At a global level, the international human rights law is the body entrusted in keeping and promoting these statutes internationally, regionally and even nationally. The United Nations (UN) through the United Nations Security Council and the United Nations Human Rights Council is the only universally recognized entity that exerts jurisdiction on human rights issues. Countries adhere to international law by consenting to at least partially acquiescent to international law or jurisdiction according to the 1920 Statute of the Permanent Court of International Justice. This and subsequent statutes comprise the various international treaties, declarations, and guidelines that constitute the international human rights instruments. The United Nations Universal Declaration of Human Rights (UDHR) of 1948 form the basis of most of these human rights instruments, which have generated various international and regional instruments that guide the international laws on human rights (UNHCHR, 2009) [see Table 1].
Although there is no principal body entrusted with enforcing international human rights, several judicial entities exist including the International Criminal Court (ICC), which presides over war crimes and genocide, the European Court of Human Rights, and the Inter-American Court of Human Rights that normally work under the guidance of the UN Human Rights Council (OHCHR, 2009). At state level, 110 countries have set up National Human Rights Commissions to monitor and promote human rights.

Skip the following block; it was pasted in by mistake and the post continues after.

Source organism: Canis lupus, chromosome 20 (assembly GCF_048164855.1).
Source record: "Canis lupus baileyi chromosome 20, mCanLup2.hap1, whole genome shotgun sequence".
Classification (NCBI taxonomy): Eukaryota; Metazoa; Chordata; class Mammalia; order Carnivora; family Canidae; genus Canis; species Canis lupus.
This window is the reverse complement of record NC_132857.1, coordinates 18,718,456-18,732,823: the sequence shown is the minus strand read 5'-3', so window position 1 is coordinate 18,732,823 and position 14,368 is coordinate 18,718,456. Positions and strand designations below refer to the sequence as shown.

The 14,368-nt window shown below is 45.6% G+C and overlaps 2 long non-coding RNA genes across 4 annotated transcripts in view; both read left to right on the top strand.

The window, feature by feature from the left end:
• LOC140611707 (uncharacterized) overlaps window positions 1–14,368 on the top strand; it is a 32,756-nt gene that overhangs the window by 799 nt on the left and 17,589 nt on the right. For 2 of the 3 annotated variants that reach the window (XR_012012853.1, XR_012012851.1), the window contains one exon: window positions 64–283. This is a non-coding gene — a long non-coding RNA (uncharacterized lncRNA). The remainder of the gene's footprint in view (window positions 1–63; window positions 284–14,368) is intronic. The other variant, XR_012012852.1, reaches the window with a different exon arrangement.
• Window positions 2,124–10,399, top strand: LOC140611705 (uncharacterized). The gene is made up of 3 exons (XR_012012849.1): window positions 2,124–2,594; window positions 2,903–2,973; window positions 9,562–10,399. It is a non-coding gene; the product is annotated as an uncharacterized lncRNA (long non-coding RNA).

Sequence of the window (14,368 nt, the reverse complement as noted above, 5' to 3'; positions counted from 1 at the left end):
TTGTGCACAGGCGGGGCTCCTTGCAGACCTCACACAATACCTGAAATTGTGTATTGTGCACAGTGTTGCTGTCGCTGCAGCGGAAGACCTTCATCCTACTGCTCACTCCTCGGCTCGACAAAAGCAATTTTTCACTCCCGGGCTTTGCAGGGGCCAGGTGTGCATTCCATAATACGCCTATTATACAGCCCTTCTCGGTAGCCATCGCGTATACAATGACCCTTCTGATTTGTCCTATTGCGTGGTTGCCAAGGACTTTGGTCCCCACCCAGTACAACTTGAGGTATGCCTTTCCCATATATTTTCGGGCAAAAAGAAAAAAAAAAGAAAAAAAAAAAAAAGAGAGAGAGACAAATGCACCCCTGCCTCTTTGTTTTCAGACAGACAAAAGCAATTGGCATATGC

In many developed western countries particularly the United States, the notion of human rights has developed over time but can be traced to the influence of British political theorist John Locke who ascribed to the view of natural rights of an individual. The US Declaration of Independence and Bill of Rights have thus emphasised the importance of individual and collective rights. Western